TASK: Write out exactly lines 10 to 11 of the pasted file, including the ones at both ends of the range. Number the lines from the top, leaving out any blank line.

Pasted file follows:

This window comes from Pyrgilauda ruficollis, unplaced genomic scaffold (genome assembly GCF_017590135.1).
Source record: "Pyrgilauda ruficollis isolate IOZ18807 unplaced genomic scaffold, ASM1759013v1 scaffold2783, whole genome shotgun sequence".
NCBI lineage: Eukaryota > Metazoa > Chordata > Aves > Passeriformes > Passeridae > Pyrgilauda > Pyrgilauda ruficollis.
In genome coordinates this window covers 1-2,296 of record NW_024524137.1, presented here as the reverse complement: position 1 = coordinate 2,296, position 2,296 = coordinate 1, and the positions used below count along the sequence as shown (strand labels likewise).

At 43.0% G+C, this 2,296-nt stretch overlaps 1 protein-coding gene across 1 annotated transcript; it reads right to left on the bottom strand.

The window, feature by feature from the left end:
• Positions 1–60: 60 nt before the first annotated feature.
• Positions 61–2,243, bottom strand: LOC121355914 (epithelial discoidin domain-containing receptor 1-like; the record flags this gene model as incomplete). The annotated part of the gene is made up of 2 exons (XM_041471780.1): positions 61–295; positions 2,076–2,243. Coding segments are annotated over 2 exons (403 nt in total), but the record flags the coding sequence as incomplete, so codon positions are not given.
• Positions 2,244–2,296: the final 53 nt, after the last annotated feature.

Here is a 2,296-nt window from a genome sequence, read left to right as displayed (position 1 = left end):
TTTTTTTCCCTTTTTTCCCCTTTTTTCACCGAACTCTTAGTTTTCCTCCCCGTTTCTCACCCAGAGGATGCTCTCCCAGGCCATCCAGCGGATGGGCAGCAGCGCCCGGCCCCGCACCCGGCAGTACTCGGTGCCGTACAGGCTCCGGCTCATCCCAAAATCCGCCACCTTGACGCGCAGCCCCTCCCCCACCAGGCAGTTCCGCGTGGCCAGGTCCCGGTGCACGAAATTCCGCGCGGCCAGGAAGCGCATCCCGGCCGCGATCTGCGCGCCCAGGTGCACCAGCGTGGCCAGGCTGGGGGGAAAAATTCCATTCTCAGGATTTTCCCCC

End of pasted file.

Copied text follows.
Here is a 2,296-nt window from a genome sequence, read left to right as displayed (position 1 = left end):
TTTTTTTCCCTTTTTTCCCCTTTTTTCACCGAACTCTTAGTTTTCCTCCCCGTTTCTCACCCAGAGGATGCTCTCCCAGGCCATCCAGCGGATGGGCAGCAGCGCCCGGCCCCGCACCCGGCAGTACTCGGTGCCGTACAGGCTCCGGCTCATCCCAAAATCCGCCACCTTGACGCGCAGCCCCTCCCCCACCAGGCAGTTCCGCGTGGCCAGGTCCCGGTGCACGAAATTCCGCGCGGCCAGGAAGCGCATCCCGGCCGCGATCTGCGCGCCCAGGTGCACCAGCGTGGCCAGGCTGGGGGGAAAAATTCCATTCTCAGGATTTTCCCCC